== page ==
Breastfeeding is a wonderful gift that has been given to women. It allows mothers to feed their babies whenever they need to be fed and is very beneficial for both mother and child. So why are many people opposed to mothers nursing in public? Many people argue that breastfeeding is indecent and inappropriate in public places, even if the mother covers herself. Others will claim that it makes them uncomfortable and creates awkward social interactions. However, breastfeeding is perfectly natural. A woman should be able to nurse her child whenever she pleases and not feel ashamed for it.
Kate Miller-Watson wrote an article that is abundant in material and reasons for, why not to breastfeed in public but also sympathizes with the rights of breastfeeding mothers and offers tips on how to prevent conflict while doing so. Miller-Wattson sources "Debat.com" where there has been a poll done where thirty-four percent of people voted that nursing in public is inappropriate. From this poll she collectively made a list of five arguments on the topic of breastfeeding in public-indecent, dangerous, awkward social interactions, intimate act that has no place in public and public nursing may not be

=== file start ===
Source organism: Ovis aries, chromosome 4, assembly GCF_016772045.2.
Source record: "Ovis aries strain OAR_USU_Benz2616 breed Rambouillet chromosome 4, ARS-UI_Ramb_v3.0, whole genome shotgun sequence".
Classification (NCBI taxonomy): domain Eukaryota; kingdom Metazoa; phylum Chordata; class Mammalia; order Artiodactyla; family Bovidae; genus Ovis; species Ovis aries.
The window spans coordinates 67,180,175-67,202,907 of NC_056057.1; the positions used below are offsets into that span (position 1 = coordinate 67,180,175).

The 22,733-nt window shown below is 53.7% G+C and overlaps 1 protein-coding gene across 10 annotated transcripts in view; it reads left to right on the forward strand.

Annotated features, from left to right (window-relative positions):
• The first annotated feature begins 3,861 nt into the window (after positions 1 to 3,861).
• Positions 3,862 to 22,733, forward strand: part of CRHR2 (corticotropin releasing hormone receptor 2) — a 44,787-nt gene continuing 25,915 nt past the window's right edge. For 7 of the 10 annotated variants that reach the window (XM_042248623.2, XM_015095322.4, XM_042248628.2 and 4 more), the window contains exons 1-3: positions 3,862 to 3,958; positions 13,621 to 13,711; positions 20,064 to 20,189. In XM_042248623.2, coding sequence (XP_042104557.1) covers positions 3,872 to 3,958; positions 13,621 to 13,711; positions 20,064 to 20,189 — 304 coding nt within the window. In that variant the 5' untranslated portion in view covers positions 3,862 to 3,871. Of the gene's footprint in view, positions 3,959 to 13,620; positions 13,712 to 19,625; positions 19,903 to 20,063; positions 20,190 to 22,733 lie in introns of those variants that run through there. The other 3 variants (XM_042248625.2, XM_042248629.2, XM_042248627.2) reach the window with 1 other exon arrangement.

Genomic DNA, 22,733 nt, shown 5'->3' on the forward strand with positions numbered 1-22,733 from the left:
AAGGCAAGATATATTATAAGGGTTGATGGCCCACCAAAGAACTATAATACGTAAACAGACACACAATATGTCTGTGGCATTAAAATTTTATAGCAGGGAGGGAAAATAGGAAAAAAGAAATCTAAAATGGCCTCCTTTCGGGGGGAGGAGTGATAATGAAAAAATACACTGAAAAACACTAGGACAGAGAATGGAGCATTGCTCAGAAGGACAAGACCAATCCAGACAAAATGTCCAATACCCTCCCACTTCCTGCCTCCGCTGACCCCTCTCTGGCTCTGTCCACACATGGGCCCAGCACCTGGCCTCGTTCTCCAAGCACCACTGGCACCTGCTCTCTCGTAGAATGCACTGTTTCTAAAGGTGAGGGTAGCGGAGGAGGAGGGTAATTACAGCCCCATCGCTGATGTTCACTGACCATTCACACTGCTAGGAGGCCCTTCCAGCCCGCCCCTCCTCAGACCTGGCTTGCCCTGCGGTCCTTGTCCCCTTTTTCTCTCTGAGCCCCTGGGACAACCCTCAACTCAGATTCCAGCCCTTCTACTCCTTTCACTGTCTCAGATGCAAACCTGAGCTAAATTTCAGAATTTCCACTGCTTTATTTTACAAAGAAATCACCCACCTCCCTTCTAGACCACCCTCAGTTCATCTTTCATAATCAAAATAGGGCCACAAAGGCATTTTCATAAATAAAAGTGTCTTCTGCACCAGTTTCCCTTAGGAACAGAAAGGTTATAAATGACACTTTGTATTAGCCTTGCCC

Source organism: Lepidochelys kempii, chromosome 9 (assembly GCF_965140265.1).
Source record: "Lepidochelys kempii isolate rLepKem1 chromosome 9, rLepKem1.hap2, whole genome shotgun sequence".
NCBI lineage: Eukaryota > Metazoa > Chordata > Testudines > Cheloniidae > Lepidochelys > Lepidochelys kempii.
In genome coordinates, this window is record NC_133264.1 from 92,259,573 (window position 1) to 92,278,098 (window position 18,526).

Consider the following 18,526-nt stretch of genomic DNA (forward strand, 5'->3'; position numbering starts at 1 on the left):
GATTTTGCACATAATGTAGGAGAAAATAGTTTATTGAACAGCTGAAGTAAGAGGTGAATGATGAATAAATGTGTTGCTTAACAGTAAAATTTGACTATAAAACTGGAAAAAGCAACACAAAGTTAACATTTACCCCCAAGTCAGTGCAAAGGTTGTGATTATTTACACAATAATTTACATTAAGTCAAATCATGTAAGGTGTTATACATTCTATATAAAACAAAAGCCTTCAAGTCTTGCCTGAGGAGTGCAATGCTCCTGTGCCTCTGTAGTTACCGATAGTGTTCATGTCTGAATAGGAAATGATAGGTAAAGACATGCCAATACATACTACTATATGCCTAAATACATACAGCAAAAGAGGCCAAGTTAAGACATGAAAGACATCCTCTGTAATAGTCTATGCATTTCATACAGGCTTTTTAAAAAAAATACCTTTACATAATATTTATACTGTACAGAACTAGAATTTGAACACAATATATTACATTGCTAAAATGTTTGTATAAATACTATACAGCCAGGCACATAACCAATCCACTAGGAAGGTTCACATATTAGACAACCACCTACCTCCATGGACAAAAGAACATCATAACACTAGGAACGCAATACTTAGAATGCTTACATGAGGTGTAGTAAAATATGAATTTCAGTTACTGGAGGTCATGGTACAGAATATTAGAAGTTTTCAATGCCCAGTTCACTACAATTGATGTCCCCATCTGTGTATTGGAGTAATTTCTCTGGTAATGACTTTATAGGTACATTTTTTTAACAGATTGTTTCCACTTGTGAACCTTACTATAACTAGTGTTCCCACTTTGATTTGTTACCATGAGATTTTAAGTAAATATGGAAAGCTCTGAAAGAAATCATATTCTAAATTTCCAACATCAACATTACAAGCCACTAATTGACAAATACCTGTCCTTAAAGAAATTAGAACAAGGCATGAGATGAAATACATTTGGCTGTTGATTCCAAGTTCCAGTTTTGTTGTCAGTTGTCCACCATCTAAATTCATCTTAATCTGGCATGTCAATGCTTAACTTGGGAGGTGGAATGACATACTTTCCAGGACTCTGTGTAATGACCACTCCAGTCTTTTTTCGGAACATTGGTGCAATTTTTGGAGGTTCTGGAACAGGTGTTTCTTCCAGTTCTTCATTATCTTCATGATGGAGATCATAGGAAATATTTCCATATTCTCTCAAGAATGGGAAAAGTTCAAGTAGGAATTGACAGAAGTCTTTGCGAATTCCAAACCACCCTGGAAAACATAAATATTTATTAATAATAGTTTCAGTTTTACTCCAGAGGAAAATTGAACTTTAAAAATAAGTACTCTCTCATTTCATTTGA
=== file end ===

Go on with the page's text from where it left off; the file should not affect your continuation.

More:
There is the common argument that women are over exposing themselves when breastfeeding in public. Exposed breasts are everywhere in movies, magazines and on television. Putting a baby to the breast to nourish them everything about the breast becomes offensive and those mothers are made to feel embarrassed. The fact is that a new mother has gone through so many changes that there is nothing sexual about the act of breastfeeding. There is a good possibility that breastfeeding is one of the most challenging things she has done. It is frustrating that at this day in age society has tried to prevent something that is healthy and natural. Breastfeeding is an amazing bond between a mother and her baby and the nutritional benefits are essential to an infant’s growth. Some people will argue that breastfeeding in public is not appropriate and should only be done behind closed doors. Then there are others that will argue that a breastfeeding mother should be able to breastfeed where ever her child needs to eat. Since everyone is allowed to have their own opinion, we can no longer ignore the breastfeeding controversy surrounding the feeding of a baby. Society needs to support and respect a woman that chooses to breastfeed her baby in public.
Dunn, R., Kalich, K., Henning, M., & Fedrizzi, R. (2015). Engaging field-based professionals in a qualitative assessment of barriers and positive contributors to breastfeeding using the social ecological model. Maternal & Child Health Journal, 19(1), 6-16. doi:10.1007/s10995-014-1488-x